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Aveo Soars as Astellas May Pay $1.3 Billion for Cancer Drug

The Astellas Pharma Inc. headquarters in Tokyo. Photographer: Haruyoshi Yamaguchi/Bloomberg News.
The Astellas Pharma Inc. headquarters in Tokyo. Photographer: Haruyoshi Yamaguchi/Bloomberg News.

Feb. 17 (Bloomberg) -- Aveo Pharmaceuticals Inc. gained as much as 15 percent in Nasdaq trading after Astellas Pharma Inc. agreed to pay as much as $1.3 billion for the rights to develop and sell an experimental cancer treatment that may compete with medicines from Pfizer Inc. and Bayer AG.

Aveo rose $1.24, or 8.9 percent, to $15.12 at 10:01 a.m. New York time in Nasdaq Stock Market composite trading, after earlier reaching $16 for the biggest intraday increase since Nov. 30. Before today, the shares gained 54 percent since listing on the Nasdaq on March 12. Astellas, Japan’s second-largest drugmaker, rose 1.5 percent to 3,315 yen in Tokyo, its biggest gain in two weeks.

The drug, tivozanib, is being tested for kidney cancer in the last of three phases normally required for U.S. approval, Aveo, of Cambridge, Massachusetts, and Tokyo-based Astellas said in a statement. The study compares the medicine with Nexavar, a treatment from Onyx Pharmaceuticals Inc. and Bayer AG that generated $842 million in 2009.

The purchase brings a potential blockbuster drug to Astellas, which has identified cancer as an area for earnings growth, said Atsushi Seki, an equities analyst at Barclays Plc in Tokyo. If approved, tivozanib will become the latest member of a class of anti-cancer drugs known as VEGF receptor inhibitors that includes Nexavar and Pfizer’s Sutent.

“It’s a bit expensive, but it’s a good purchase for Astellas,” Seki, who rates the stock “equalweight,” said by telephone today. “The drug appears to stop the progression of cancer longer than Nexavar, based on data currently available.”

Blocks Blood Supply

VEGF receptor inhibitors prevent the production of new blood vessels so tumors don’t grow. Sutent had sales of $1.1 billion last year as a therapy for several cancer types including kidney.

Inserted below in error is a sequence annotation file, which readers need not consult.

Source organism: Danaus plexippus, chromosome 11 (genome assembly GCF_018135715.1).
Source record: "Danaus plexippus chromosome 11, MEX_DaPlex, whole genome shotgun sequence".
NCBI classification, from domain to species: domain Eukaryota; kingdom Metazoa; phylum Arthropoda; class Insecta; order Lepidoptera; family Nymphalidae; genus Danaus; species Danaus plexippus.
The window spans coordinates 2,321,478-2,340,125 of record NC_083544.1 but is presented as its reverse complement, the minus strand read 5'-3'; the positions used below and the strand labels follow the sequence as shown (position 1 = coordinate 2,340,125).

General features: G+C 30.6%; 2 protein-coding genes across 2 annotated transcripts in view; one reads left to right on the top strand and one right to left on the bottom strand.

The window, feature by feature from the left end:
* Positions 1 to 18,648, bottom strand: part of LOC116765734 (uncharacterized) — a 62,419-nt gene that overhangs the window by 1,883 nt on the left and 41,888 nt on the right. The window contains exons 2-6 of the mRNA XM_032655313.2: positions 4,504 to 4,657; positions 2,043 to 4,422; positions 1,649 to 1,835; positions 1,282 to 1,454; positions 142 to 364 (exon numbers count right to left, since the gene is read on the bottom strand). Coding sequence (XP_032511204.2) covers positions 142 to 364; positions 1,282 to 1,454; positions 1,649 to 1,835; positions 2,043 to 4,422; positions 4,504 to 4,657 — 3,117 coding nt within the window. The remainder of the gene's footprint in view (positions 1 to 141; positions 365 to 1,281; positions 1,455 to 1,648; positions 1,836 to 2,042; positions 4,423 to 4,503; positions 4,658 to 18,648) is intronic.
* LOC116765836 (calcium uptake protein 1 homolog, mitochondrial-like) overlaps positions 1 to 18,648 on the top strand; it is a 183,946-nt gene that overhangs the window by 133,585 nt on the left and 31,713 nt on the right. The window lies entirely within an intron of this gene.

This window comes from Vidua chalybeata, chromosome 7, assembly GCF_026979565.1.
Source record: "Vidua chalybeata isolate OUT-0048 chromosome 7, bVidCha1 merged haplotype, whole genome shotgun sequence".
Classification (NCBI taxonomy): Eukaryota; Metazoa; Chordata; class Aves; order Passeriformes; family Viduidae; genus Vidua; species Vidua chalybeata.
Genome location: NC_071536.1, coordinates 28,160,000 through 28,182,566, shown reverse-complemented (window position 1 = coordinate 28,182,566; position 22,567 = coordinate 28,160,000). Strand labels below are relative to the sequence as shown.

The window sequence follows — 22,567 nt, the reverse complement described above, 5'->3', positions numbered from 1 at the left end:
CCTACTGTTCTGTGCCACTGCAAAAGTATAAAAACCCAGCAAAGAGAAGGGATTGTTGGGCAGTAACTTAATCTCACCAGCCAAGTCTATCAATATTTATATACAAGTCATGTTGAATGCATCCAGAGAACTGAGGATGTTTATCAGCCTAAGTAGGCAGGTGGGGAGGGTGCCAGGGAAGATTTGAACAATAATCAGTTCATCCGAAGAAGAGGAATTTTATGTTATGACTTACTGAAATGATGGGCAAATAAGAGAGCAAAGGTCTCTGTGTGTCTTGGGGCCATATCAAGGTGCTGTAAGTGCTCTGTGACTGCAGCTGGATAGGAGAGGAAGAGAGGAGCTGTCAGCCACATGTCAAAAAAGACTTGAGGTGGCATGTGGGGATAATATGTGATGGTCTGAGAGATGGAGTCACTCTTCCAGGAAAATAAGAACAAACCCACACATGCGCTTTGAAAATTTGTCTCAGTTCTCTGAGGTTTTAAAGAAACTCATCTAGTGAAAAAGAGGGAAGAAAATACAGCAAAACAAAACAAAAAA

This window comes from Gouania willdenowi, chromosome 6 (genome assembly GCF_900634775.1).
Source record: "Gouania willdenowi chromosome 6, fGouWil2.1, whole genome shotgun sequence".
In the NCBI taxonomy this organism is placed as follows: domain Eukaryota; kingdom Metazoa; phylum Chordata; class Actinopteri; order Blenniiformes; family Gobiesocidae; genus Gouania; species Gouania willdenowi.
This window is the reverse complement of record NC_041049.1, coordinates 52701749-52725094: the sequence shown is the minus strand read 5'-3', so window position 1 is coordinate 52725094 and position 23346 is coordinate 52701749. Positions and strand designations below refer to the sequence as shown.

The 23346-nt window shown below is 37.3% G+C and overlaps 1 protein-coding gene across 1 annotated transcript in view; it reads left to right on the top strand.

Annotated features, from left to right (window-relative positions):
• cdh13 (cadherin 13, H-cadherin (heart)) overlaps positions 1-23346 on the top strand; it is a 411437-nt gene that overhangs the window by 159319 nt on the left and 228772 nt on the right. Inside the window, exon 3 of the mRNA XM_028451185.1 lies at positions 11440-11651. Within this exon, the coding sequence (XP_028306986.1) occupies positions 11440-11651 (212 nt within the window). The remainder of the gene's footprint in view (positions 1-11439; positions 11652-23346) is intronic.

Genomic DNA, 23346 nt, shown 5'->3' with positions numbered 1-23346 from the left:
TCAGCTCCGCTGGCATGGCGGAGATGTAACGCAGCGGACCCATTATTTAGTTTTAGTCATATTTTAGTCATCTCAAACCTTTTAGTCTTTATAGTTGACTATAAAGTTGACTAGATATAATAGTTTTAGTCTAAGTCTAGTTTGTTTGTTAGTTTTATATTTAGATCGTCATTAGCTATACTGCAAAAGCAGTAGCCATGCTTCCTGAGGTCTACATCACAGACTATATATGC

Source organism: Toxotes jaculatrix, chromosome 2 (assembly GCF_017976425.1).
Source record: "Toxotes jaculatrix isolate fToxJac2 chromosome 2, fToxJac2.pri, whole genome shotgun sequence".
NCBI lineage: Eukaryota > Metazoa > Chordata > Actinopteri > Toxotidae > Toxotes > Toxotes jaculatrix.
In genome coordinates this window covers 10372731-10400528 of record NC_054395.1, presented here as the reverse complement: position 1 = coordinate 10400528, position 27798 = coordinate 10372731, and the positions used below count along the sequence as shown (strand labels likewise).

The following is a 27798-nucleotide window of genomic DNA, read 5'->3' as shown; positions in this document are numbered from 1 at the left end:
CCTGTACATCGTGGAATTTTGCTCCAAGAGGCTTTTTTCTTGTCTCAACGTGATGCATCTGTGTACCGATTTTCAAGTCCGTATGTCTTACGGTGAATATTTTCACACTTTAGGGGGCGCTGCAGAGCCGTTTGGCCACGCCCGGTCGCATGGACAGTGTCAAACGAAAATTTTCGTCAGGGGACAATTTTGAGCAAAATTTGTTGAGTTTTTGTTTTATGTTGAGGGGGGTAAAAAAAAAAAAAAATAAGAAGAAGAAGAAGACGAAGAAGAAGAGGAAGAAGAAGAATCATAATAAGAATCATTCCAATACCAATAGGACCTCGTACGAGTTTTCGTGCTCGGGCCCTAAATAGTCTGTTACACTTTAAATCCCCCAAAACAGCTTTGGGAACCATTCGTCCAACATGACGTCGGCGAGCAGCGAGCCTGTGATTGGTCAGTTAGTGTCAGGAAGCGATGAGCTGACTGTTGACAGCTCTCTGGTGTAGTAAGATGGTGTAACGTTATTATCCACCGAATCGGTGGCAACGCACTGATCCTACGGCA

“The Aveo drug appears to be the best of that class,” based on data released last year, said George Farmer, an analyst with Canaccord Genuity in New York. “Our view is it will probably be competitive with Sutent.”

Sutent is approved as an initial therapy for renal cell carcinoma, and Nexavar is used by patients who don’t improve or regress after being treated with other drugs, Farmer said. While tivozanib won’t likely reduce sales and use of Nexavar, it may replace Sutent if it’s shown to work better, he said.

Early studies suggest tivozanib is more effective and causes fewer side effects than Sutent, said Tuan Ha-Ngoc, Aveo’s chief executive officer.

Rivals Sutent’s Effectiveness

While Sutent has “reasonable efficacy,” many patients “can’t stay on the drug for a long period of time,” Ha-Ngoc said in a telephone interview.

Studies in 272 patients released last year showed people taking tivozanib kept their cancer from worsening for 14.8 months, compared with 11 months in studies using Sutent, Ha-Ngoc said.

The deal with Astellas will enable Aveo to accelerate development and testing of the drug in breast and colon cancer, he said.

Astellas will pay Aveo as much as $575 million if the treatment is approved by regulators and $780 million or more if it achieves certain sales targets.

The companies will share equally all costs and profits from sales of the drug in North America and Europe, they said in the statement dated Feb. 16. Outside those regions, Astellas will pay development and marketing costs and a royalty on sales, according to the statement.

Astellas will book the one-time payment to Aveo in the quarter ending March and maintain its full-year earnings forecast, the Japanese drugmaker said in a separate statement.

Aveo bought rights to develop tivozanib from Kyowa Hakko Kirin Co., a drug unit of Kirin Holdings Co., Japan’s second-biggest brewer, in December 2006, Astellas said.

Kidney cancer is the eighth-most-commonly diagnosed cancer in men and women in the U.S. More than 200,000 people worldwide were diagnosed in 2010 with the disease, which killed more than 100,000, the companies said.

To contact the reporter on this story: Rob Waters in San Francisco at rwaters5@bloomberg.net Kanoko Matsuyama in Tokyo at kmatsuyama2@bloomberg.net

To contact the editor responsible for this story: Reg Gale at rgale5@bloomberg.net. Jason Gale at j.gale@bloomberg.net

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